‘I’m a firm believer in the Blink Moment: see it, buy it’
Me & My Money: Food writer John McKenna
John McKenna: Considers the bill for three generations of the family gathering at Dublin’s Chapter One restaurant for a graduation lunch was worth every cent.
Are you a saver or a spender?
Being born in Northern Ireland in the late 1950s, I came out of a fastidious saver culture. Getting to understand the culture of food and wine, however, showed me that money spent on seemingly evanescent things – the pleasures of food, travel, wine – is the best way to spend money. So, spender, yes.
Do you shop around for better value?
No. I’m a firm believer in the Blink Moment: see it, buy it.
What has been your most extravagant purchase and how much did it cost?
It was a kayaking holiday with all the family to Baja, Mexico, and it cost about €10,000. Hands down, it was the best experience each of us has ever enjoyed.
What purchase have you made that you consider the best value for money?
Three generations of the family gathered at Dublin’s Chapter One restaurant for a graduation lunch. I paid the bill, and it was worth every cent. Ross Lewis and his team offer us a taste of the sublime at really decent prices.
How do you prefer to shop – online or local?
Local, and super-local. I’m a fixture at the Friday Bantry Farmers’ Market, with my little shopping bag and my wee dog, Holly.
Do you haggle over prices?
No way. I have too much respect for people who work retail.
Has the recession changed your spending habits?
No. I grew up in the Ireland of hard times, so you always cut your cloth as needed.
Do you invest in shares?
Allowing someone else to decide the destiny of my money seems to me the greatest financial folly of all. I have never bought a share, and never will.
Cash or card?
Card most of the time, cash at the farmers’ markets.
What was the last thing you bought and was it good value for money?
I bought a signed copy of JP McMahon’s The Irish Cookbook from the Aniar restaurant website. Every serious cookbook is a true investment in your skills and kitchen abilities, and McMahon is a singular cook and a serious student of Irish food. For the distillation of a life’s work, €55 seems to me brilliant value for money.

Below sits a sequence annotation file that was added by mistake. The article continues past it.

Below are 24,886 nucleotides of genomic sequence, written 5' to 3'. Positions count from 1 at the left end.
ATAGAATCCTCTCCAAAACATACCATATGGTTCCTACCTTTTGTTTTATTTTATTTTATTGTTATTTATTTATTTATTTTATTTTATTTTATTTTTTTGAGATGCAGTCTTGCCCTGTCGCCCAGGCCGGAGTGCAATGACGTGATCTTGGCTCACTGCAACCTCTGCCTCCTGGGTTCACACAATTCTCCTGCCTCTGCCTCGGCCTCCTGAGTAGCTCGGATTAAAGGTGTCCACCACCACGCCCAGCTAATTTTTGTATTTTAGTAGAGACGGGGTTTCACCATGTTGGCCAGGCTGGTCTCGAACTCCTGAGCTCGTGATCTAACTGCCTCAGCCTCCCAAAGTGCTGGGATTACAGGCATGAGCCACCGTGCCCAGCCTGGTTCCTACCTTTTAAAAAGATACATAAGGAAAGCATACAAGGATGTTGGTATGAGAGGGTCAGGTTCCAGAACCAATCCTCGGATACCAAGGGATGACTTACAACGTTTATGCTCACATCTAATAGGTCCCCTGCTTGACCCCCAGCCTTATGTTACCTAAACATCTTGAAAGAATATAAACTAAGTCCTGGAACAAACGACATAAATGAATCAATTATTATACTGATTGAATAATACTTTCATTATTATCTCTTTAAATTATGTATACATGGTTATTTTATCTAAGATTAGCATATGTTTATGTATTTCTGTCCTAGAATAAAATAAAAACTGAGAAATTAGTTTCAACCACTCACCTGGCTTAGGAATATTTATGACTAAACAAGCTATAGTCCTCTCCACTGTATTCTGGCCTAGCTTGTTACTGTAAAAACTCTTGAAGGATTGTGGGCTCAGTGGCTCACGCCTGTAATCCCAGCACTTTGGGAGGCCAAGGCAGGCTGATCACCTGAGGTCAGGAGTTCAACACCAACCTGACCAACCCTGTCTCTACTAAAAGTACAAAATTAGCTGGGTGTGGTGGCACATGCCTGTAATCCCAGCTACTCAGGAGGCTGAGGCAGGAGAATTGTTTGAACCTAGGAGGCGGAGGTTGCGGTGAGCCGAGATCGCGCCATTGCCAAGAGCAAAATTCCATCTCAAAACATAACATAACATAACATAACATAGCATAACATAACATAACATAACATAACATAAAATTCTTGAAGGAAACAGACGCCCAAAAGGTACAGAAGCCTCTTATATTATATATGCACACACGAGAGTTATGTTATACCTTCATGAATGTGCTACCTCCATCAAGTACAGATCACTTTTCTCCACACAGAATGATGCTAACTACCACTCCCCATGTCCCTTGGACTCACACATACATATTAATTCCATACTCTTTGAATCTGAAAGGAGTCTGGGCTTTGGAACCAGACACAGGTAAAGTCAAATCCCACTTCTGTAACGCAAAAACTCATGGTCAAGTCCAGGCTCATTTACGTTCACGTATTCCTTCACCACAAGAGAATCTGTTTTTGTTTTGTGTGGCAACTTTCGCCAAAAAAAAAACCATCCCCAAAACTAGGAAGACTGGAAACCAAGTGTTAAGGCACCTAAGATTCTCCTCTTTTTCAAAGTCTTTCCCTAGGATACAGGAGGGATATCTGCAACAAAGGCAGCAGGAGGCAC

Have you ever successfully saved up for a relatively big purchase?
No, but thanks to the good graces of the lovely team in my local credit union in Bantry, I managed to buy a 1967 VW camper van for €16,000, back in 2008.
Have you ever lost money?
Fortunately, not. That old Northern Irish thing probably makes me eternally cautious, even when it might be better to be eternally vigilant.
Are you a gambler and, if so, have you ever had a big win?
I once backed a horse called No Good Johnny at Down Royal racecourse, and the nag romped home at 20/1. I was eight years old. I collected my money from the Tote, and immediately got out at the top. I have never gambled since.
Is money important to you?
I’ve always been fascinated by the fact that money is a completely abstract concept, and yet it has come to dominate every aspect of global discourse. Living in an age of neo-Liberal economics, as we do, has led me to have less respect for money than ever. Deep down, I’ve always been a Clause 4 Socialist, and it’s too late to stop now.
How much money do you have on you now?
I have €65: three twenties and a fiver. My youngest son is a student, so I’m not expecting the cash to last the weekend.
John McKenna, food writer and co-author, with Sally McKenna, of Where to Eat and Stay on the Wild Atlantic Way (Collins £10stg.) guides.ie
In conversation with Tony Clayton-Lea